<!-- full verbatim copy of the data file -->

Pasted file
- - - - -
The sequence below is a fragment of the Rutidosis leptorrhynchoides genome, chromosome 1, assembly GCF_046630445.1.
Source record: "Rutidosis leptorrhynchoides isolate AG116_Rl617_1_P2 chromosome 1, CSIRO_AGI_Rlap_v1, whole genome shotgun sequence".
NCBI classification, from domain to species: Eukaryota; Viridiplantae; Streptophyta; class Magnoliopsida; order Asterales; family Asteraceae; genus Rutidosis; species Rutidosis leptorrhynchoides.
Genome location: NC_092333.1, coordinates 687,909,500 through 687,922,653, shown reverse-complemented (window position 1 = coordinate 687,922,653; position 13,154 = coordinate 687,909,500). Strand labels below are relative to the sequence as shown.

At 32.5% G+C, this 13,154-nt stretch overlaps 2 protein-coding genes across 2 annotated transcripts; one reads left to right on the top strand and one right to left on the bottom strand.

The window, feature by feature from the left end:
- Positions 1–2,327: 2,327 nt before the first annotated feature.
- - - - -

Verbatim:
The sequence below is a fragment of the Rutidosis leptorrhynchoides genome, chromosome 1, assembly GCF_046630445.1.
Source record: "Rutidosis leptorrhynchoides isolate AG116_Rl617_1_P2 chromosome 1, CSIRO_AGI_Rlap_v1, whole genome shotgun sequence".
NCBI classification, from domain to species: Eukaryota; Viridiplantae; Streptophyta; class Magnoliopsida; order Asterales; family Asteraceae; genus Rutidosis; species Rutidosis leptorrhynchoides.
Genome location: NC_092333.1, coordinates 687,909,500 through 687,922,653, shown reverse-complemented (window position 1 = coordinate 687,922,653; position 13,154 = coordinate 687,909,500). Strand labels below are relative to the sequence as shown.

At 32.5% G+C, this 13,154-nt stretch overlaps 2 protein-coding genes across 2 annotated transcripts; one reads left to right on the top strand and one right to left on the bottom strand.

The window, feature by feature from the left end:
- Positions 1–2,327: 2,327 nt before the first annotated feature.